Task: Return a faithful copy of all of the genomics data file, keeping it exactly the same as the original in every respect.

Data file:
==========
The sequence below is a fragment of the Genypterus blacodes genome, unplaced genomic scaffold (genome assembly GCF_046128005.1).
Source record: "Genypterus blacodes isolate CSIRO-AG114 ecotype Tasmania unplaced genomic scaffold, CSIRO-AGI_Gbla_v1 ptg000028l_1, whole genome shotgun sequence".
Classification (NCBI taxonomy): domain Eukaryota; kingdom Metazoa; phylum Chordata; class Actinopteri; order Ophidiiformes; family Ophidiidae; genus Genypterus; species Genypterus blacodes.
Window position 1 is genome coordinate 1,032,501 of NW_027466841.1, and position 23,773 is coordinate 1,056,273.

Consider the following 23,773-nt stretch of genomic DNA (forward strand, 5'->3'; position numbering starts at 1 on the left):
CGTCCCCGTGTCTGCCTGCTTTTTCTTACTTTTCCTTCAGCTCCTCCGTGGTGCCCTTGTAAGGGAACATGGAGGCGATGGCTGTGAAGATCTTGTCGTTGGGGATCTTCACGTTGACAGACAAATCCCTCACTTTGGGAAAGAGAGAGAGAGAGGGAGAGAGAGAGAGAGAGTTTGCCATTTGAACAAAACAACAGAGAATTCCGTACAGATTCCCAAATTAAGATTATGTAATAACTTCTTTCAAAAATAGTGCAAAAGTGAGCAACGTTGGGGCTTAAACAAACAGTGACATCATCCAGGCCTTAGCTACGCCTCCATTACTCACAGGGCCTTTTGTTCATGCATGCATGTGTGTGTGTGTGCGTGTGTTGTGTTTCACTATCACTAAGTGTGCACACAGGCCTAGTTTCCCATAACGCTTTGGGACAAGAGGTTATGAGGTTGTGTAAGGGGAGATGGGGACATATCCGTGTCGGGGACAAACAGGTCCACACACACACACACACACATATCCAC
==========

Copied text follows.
The sequence below is a fragment of the Genypterus blacodes genome, unplaced genomic scaffold (genome assembly GCF_046128005.1).
Source record: "Genypterus blacodes isolate CSIRO-AG114 ecotype Tasmania unplaced genomic scaffold, CSIRO-AGI_Gbla_v1 ptg000028l_1, whole genome shotgun sequence".
Classification (NCBI taxonomy): domain Eukaryota; kingdom Metazoa; phylum Chordata; class Actinopteri; order Ophidiiformes; family Ophidiidae; genus Genypterus; species Genypterus blacodes.
Window position 1 is genome coordinate 1,032,501 of NW_027466841.1, and position 23,773 is coordinate 1,056,273.

Consider the following 23,773-nt stretch of genomic DNA (forward strand, 5'->3'; position numbering starts at 1 on the left):
CGTCCCCGTGTCTGCCTGCTTTTTCTTACTTTTCCTTCAGCTCCTCCGTGGTGCCCTTGTAAGGGAACATGGAGGCGATGGCTGTGAAGATCTTGTCGTTGGGGATCTTCACGTTGACAGACAAATCCCTCACTTTGGGAAAGAGAGAGAGAGAGGGAGAGAGAGAGAGAGAGTTTGCCATTTGAACAAAACAACAGAGAATTCCGTACAGATTCCCAAATTAAGATTATGTAATAACTTCTTTCAAAAATAGTGCAAAAGTGAGCAACGTTGGGGCTTAAACAAACAGTGACATCATCCAGGCCTTAGCTACGCCTCCATTACTCACAGGGCCTTTTGTTCATGCATGCATGTGTGTGTGTGTGCGTGTGTTGTGTTTCACTATCACTAAGTGTGCACACAGGCCTAGTTTCCCATAACGCTTTGGGACAAGAGGTTATGAGGTTGTGTAAGGGGAGATGGGGACATATCCGTGTCGGGGACAAACAGGTCCACACACACACACACACACATATCCAC